Where does appropriation stop and plagiarism begin? The Swiss artist Valentin Carron has been accused of plagiarism for his piece The Dawn, presented by his Zurich gallery Eva Presenhuber at FIAC last month.
The resin sculpture, priced at a reported $67,000, is a replica of a 1977 steel artwork by Francesco Marino di Teana, L’Aube (“dawn” in French), which is displayed in Neuchâtel in front of the city’s art and history museum.
Carron told RTS that he “wanted to reproduce the emotion this work provoked” in him when he first encountered it in Neuchâtel. The artist, who represented Switzerland at the last Venice Biennale, described the process as one of “appropriation.”
“The copy is so exact that it becomes a forgery,” retorted the son of the artist, Nicolas Marino. “It’s complete plagiarism.”
Marino has made clear he intends to sue Carron. He is supported by Jean-François Roudillon, the director of Paris’s Galerie Loft, in charge of Francesco Marino di Teana’s catalogue raisonné.
“I am saddened and shocked that an international art fair like FIAC facilitates practices that force the artist’s heir to go to court to protect his rights and his father’s reputation,” he said.
He continued: “Are contemporary artists so lacking in ideas that, rather than being inspired by the work of their predecessors, they cast copies?”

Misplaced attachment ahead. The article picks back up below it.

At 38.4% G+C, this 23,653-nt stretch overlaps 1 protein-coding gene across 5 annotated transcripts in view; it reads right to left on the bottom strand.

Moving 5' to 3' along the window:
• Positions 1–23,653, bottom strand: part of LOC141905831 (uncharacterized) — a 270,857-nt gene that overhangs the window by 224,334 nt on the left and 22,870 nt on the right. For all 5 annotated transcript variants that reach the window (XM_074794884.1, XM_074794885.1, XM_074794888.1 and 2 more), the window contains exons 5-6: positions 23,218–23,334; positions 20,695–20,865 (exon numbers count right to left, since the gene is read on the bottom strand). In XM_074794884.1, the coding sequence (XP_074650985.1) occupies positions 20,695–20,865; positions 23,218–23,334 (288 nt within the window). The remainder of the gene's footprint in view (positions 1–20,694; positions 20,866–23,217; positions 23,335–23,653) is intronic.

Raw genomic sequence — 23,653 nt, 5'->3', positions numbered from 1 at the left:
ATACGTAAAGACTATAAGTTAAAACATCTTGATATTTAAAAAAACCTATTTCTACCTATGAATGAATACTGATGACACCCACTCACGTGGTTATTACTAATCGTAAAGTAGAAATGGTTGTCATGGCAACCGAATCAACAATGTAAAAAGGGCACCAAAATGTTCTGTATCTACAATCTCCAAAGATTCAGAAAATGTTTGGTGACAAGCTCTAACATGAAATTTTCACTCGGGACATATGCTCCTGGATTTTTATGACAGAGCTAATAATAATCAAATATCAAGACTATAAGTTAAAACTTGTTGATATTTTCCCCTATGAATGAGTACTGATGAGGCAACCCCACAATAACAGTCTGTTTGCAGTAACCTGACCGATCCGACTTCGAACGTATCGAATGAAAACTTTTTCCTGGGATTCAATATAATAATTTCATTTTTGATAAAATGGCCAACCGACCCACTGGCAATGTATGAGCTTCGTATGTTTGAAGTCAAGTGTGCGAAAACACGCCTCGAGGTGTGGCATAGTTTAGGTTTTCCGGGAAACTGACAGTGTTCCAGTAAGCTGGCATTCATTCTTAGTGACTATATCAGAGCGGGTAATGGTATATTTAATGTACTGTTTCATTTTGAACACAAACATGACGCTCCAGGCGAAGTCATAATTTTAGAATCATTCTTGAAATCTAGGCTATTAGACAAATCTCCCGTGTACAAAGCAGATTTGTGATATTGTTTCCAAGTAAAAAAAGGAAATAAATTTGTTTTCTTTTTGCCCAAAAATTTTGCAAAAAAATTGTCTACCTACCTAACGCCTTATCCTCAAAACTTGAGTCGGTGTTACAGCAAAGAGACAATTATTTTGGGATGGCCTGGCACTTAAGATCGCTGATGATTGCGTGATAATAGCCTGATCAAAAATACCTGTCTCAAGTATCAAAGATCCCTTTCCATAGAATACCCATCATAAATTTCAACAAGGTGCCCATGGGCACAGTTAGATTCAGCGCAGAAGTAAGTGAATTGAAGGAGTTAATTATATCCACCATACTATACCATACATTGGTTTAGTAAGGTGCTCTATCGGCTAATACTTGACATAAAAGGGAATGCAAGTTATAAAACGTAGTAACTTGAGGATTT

Several art world personalities have come to Carron’s defense, including Christian Bernard, the director of the Mamco in Geneva. Talking to RTS, he insisted on the difference of material between the two pieces. Carron’s resin piece “denounces itself as an imitation, presents itself as a replica,” he said. “The simple fact that it has the same title shows that it’s an appropriation and not a theft.”
“Appropriation,” he continued quoting the work of Elaine Sturtevant, “is a process that has been legitimated by art history. Valentin Carron has pursued this process and brought something new to it. Accusing him of plagiarism is showing that one ignores everything of today’s art.”
Bernard said that he was ready to defend Carron’s work in court.
Pierre Keller, the former director of the Ecole cantonale d’art de Lausanne (ECAL), supportS his former student. He said that Carron had been influenced by his professor at ECAL, John Armleder, who is famous, in part, for his appropriations. In his view, Marino’s lawsuit “is already lost.”